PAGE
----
At 6-foot-11-inches, Stefan Struve is the talest fighter in the UFC. | Photo: Dave Mandel/Sherdog.com
Stefan Struve is in no hurry.
The 23-year-old Dutchman is well aware that his career is just beginning, despite having 25 professional fights to his credit. Struve has racked up a 5-2 record since joining the UFC in 2009, his only Octagon losses coming to heavyweight contenders Junior dos Santos and Roy Nelson.
Both defeats came in the first round, both by knockout.
While some might obsess over such setbacks and plead for quick rematches, Struve speaks of the defeats casually, confidently explaining that he will get his shot at redemption -- and the heavyweight title -- in due time. According to Struve, the only fight on his mind is the one he will have against fellow prospect Travis Browne at UFC 130 on Saturday at the MGM Grand Garden Arena in Las Vegas.
“To be honest, I’m not really thinking about [avenging those losses or earning a title shot]. The only thing in my mind right now is that I have to fight Travis Browne,” Struve tells Sherdog.com. “The nice thing with my career is that I just turned 23. There’s no rush. I’m only going to get better in the coming years, so it’s not like I need to beat those guys right now. I’ve got plenty of time.”
Though the undefeated Browne did not impress in turning out a draw in his Octagon debut against Cheick Kongo at UFC 120, Struve still expects fireworks in his fight with the Hawaiian.
“He was disappointed with his performance against Kongo. The first round was OK, but [that fight] didn’t tell me much,” Struve says. “I expect him to come out and push the pace, especially in the first round. He’s got heavy hands and kicks, so I need to watch out and not get hit. But I think it’s going to be one hell of a fight, especially for the crowd.”
The tallest man in the UFC, Struve has used his 6-foot-11 frame to turn back most who have opposed him in the cage. According to Struve, however, he is still in the process of learning how to use his natural gifts to the best of his ability.
“The small, stocky guys might be stronger, but if you know how to use your reach and use your body in the perfect way, I think that’s a big advantage,” he says. “I’m trying my best to use my reach to its fullest, and I’m getting better at that with every single fight.
“One example is Jon Jones’ guillotines,” Struve adds. “If you look at how he locks it up and how much strength he can deliver, that’s a great example of how long arms or legs can be good on the ground. And if you look at my record, I don’t even know how many wins I have by triangle. I have a lot of submission wins. In my opinion, [ground fighting] is easier, because [I can attempt] submissions from weird angles.”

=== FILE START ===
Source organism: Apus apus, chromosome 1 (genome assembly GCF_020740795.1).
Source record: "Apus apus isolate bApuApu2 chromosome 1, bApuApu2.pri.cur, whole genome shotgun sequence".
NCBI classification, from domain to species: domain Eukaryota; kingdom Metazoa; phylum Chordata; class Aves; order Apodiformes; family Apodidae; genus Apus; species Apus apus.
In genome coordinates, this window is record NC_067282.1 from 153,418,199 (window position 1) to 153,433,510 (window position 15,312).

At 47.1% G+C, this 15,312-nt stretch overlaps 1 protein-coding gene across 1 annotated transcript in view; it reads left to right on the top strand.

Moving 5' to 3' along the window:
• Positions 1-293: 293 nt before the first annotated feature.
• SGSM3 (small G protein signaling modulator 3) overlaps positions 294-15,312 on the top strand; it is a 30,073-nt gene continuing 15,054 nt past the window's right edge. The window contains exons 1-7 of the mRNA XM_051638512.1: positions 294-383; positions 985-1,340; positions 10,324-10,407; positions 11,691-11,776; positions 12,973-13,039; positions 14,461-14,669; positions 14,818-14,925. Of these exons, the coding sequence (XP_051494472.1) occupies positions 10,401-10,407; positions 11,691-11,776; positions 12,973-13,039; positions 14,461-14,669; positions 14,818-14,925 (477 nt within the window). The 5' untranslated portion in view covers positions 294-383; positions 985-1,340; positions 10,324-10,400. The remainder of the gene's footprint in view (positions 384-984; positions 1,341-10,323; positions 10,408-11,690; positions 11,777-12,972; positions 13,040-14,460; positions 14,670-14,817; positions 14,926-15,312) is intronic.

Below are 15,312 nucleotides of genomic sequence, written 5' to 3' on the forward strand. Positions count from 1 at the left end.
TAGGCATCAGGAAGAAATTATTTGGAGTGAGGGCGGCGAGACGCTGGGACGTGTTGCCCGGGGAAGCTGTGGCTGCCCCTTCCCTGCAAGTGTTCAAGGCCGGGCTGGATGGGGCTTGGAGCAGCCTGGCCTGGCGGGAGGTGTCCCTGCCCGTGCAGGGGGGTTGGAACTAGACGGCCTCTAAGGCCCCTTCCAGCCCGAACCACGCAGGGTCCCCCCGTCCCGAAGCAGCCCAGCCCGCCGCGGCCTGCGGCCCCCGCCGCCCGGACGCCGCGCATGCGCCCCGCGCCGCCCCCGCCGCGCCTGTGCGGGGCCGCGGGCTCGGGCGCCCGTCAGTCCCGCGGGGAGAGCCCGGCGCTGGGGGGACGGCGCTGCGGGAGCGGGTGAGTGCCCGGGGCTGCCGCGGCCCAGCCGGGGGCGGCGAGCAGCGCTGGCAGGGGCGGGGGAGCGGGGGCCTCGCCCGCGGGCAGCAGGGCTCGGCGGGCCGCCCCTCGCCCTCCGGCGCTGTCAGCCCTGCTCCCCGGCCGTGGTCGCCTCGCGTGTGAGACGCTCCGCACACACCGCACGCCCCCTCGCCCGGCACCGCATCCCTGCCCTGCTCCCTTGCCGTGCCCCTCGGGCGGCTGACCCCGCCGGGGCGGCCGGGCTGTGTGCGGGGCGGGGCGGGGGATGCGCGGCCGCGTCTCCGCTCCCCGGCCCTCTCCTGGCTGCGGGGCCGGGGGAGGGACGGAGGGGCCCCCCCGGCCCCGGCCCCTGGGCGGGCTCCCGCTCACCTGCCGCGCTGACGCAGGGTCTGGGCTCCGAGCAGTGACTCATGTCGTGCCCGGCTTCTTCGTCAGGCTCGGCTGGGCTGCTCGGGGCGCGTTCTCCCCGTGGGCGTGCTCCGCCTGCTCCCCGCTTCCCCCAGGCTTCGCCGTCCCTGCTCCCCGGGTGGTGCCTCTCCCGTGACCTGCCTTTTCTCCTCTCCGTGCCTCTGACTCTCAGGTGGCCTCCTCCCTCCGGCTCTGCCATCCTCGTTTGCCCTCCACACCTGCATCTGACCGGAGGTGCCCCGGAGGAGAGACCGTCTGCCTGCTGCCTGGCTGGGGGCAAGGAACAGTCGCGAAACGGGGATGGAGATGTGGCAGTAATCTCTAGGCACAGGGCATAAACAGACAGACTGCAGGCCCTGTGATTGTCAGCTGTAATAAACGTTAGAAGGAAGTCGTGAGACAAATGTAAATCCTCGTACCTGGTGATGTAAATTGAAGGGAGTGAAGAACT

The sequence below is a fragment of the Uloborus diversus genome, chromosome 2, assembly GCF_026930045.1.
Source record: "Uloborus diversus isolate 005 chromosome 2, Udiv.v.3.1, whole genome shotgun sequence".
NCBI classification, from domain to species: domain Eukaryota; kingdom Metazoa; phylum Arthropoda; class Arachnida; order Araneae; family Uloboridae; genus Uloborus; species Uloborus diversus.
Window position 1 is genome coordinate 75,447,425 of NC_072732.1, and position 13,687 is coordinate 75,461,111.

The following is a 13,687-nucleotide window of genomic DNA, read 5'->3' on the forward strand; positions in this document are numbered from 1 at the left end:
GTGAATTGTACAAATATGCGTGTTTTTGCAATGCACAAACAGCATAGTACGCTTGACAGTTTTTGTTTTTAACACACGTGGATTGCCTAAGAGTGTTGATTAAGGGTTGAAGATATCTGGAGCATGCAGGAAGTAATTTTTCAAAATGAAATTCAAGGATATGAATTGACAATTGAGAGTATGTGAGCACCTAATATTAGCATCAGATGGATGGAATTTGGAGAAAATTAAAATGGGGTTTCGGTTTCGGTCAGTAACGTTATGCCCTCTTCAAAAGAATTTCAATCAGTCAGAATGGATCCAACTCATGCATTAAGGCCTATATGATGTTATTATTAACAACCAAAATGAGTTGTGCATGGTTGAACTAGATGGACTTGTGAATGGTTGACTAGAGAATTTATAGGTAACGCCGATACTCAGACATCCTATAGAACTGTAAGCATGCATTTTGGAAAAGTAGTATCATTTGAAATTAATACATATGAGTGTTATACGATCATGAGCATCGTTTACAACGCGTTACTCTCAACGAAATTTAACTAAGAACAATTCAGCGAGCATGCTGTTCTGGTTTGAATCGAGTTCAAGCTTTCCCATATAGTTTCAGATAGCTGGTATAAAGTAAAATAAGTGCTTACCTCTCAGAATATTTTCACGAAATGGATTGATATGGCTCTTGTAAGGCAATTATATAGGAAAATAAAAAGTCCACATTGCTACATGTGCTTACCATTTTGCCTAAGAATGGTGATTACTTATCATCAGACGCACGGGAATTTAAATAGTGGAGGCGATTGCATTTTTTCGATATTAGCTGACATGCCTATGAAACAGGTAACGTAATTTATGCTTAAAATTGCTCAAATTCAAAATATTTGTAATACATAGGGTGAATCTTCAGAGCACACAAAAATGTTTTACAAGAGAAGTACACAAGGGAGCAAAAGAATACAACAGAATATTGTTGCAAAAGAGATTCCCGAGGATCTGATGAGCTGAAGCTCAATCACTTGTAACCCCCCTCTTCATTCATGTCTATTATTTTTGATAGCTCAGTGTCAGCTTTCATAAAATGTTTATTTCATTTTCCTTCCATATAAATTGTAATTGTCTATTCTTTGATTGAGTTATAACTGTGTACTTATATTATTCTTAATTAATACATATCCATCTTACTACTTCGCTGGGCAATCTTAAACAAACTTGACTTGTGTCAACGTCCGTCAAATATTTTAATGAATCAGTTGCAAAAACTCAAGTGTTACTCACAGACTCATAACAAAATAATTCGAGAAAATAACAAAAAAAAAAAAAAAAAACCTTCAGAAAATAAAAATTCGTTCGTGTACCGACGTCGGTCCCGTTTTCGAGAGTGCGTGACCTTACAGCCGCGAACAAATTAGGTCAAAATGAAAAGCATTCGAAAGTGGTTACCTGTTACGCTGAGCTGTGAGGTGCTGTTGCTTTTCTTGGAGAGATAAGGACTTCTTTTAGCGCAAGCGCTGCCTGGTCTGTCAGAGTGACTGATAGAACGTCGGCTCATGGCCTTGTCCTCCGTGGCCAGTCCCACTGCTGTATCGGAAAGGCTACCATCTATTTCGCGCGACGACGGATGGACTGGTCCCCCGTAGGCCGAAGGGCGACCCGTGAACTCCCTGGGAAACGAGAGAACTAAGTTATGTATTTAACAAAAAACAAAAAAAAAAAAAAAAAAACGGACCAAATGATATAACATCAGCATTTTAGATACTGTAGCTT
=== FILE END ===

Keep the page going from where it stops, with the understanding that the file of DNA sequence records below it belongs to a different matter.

Struve has dedicated himself to fortifying his considerable natural gifts with improved standup and ground work since his most recent appearance in the Octagon netted him a first-round technical knockout victory over Sean McCorkle at UFC 124.
“I think that all of the aspects of my game have improved since my last fight. I hired [UFC pioneer] Remco Pardoel as my jiu-jitsu trainer. In my opinion, my ground game has improved a lot [between] my last couple of fights,” he says. “I have a great team and great sparring partners. I’m also training with [Dream light heavyweight champion] Gegard Mousasi’s team -- with [K-1 fighter] Daniel Ghita -- so I think I’ve improved a lot.”
Outside of improving his technique, the young heavyweight is also packing on the pounds. Although Struve admits he will need to beef up in order to contend with the division’s more powerful contenders, it comes as no surprise that the lanky prospect approaches this aspect of his training deliberately, as well.
“The last time I checked my weight, I was 262 [pounds]. We don’t want to do it too fast. After every fight, we just want to get a little bigger and a little stronger. If you do it too fast, you’re going to lose cardio and speed and agility. We don’t want that. I’m only 23 years old, and I’m going to get a lot bigger naturally,” says Struve, detailing his timeline for adding mass to his frame. “I think in two to three years, I’ll be up around 290 [pounds]. I’m adding about five to seven pounds after [every fight]. I just want to keep my body running as smoothly as possible, but I do want to get bigger and stronger. And I need to, because the guys in that division are monsters.”
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